The New Paradigm: Body Hacking in the 2000s and Beyond

As time and technology progress, there are new ways that individuals are able to alter their bodies to become more in tune with the technology surrounding us. These technophiles choose to alter their bodies mainly for r


Figure 1.3: A large sensor inserted below the skin. This chip specifically took the individual's temperature, among other features.

ecreation or to make their body something that no one else can “replicate,” as it becomes a piece of technology and media. However, body hacking also extends beyond the ideology of putting a sensor into the arm or a LED light into the
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Figure 1.4: LED lights under the skin.

body. Rather, this can also mean the use of implants to track health diagnoses, the use of 3D printers to aid in reconstructing major bones in the body, and so on.

The wide-ranging term of body hacking was first coined by Lukas Zpira in 2000 (Duartes, 2013; Fiévet, 2012). Those individuals who now use body hacking see it as a means to sync their bodies to more technology; in other words, individuals hope to have this media, technology, and their bodies become one. The body, in this sense, is seen as something malleable and easily altered for the wants and needs to the individual. As this phenomenon continues to grow, individuals often times must seek out tattoo artists or piercing professionals, rather than medical specialists, in order to have these items implanted into their bodies. Medical professionals do not see them as necessary and refuse to do these technical surgeries. One of the major surges for implants has been something called RFID chips.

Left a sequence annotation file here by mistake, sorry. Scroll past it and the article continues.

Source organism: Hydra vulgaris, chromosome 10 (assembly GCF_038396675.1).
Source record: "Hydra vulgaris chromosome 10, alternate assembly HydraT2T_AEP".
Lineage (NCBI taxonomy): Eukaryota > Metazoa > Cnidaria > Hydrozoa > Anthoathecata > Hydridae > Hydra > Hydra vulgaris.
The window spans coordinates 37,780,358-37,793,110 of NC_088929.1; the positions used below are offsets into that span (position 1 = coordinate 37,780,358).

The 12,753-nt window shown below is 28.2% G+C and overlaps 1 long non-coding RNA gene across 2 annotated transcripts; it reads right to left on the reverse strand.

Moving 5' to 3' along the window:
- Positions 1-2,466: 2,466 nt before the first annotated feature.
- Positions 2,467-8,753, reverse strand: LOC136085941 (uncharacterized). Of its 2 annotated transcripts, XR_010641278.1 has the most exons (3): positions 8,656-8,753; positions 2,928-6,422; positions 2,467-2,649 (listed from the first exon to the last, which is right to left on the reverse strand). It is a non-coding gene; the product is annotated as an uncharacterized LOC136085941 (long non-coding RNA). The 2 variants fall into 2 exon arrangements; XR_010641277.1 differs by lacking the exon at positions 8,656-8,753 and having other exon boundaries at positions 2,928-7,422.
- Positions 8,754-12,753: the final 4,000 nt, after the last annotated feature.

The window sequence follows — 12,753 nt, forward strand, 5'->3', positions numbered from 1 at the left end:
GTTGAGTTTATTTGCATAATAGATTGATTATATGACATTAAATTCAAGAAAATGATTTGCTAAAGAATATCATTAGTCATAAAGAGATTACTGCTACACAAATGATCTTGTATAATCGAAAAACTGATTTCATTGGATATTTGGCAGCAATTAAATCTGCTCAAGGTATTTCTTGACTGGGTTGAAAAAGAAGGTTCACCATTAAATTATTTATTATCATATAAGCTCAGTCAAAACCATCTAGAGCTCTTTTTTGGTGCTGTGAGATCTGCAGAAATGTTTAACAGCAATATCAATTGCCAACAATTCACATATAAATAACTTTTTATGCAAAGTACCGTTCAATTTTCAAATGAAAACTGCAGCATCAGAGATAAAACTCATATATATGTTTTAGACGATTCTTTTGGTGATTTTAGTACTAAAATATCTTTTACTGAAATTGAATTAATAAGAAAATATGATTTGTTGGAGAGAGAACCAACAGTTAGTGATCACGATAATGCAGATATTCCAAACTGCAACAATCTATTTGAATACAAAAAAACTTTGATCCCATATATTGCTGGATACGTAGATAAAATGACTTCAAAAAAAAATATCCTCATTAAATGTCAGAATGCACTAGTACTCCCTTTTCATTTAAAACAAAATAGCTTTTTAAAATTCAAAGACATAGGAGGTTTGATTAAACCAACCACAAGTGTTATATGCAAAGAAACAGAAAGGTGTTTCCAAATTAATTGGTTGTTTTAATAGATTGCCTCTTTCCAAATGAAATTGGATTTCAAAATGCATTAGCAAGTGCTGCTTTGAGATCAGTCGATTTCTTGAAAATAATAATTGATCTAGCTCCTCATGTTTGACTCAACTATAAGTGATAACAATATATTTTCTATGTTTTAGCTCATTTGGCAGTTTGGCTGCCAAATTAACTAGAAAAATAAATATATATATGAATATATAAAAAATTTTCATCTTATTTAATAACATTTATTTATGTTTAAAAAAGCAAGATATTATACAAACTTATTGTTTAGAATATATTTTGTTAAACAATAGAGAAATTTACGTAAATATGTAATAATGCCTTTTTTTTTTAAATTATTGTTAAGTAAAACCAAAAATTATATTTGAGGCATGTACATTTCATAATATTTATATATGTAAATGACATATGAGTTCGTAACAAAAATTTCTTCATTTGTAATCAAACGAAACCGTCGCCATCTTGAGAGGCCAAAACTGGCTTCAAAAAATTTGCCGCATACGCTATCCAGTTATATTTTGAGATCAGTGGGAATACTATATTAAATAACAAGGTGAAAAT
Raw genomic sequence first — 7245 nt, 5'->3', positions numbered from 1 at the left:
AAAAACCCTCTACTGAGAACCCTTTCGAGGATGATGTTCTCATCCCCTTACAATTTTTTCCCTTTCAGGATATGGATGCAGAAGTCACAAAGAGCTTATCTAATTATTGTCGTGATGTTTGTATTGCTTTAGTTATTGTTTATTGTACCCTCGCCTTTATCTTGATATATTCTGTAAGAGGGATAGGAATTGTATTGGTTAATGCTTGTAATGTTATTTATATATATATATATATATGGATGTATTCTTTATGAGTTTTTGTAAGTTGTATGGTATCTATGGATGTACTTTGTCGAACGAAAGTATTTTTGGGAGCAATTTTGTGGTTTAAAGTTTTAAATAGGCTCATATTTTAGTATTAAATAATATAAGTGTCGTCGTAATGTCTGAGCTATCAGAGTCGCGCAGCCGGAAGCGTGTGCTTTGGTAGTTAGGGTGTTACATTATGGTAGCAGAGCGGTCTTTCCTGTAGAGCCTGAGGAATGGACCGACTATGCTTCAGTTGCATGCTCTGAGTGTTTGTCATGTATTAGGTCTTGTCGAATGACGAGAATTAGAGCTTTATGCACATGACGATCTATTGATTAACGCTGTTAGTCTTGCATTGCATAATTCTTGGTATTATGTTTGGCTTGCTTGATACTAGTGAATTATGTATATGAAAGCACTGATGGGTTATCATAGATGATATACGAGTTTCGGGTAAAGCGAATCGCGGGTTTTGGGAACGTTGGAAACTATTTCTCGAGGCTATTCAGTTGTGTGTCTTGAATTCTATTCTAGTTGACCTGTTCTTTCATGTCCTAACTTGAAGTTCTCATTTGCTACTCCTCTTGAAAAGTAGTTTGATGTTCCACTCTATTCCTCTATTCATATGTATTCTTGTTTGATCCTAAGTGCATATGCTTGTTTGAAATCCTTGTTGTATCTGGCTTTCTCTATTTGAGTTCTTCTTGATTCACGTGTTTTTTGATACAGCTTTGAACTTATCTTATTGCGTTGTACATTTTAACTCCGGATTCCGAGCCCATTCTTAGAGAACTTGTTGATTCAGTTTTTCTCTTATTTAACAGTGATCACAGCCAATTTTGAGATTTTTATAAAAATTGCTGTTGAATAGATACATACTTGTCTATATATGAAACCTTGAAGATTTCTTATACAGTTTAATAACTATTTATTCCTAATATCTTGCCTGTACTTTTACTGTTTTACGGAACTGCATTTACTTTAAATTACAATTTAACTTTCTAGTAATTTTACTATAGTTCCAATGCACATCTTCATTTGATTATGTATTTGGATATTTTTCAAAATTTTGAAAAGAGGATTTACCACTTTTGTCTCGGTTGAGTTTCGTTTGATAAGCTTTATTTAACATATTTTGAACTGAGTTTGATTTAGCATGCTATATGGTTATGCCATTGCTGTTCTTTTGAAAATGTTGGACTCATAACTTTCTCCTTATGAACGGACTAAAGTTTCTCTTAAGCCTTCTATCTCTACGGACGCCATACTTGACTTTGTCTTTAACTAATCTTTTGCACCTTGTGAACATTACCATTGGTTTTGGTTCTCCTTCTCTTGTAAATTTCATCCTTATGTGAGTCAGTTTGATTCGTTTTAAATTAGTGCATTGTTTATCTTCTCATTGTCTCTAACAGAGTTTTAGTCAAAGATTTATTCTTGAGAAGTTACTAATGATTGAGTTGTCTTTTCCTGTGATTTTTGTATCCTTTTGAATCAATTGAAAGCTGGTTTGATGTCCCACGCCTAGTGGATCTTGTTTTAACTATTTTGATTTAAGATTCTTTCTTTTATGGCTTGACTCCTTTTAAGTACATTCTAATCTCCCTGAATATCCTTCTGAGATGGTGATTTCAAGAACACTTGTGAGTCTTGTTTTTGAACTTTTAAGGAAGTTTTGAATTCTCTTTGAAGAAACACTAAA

Figure 1.5: The size comparison and implantation site of a RFID chip.

These chips, also called Radio Frequency Identification chips, use radio waves for identifying the chip and what it can all do (Fangming et al., 2015). Individuals can use these chips and their frequencies to unlock doors and they hold encrypted information. While all of this may seem like a thing of magic and science fiction, individuals line up by the hundreds to have these chips implanted at body hacking conventions (Peralta, 2016). These ideals of transhumanism have since taken over stereotypical ideologies within technology, as advancement in the realm of body hacking continues to grow. Individuals now have cameras inserted into the backs of their heads, as well as LED light underneath the epidermis on their hands.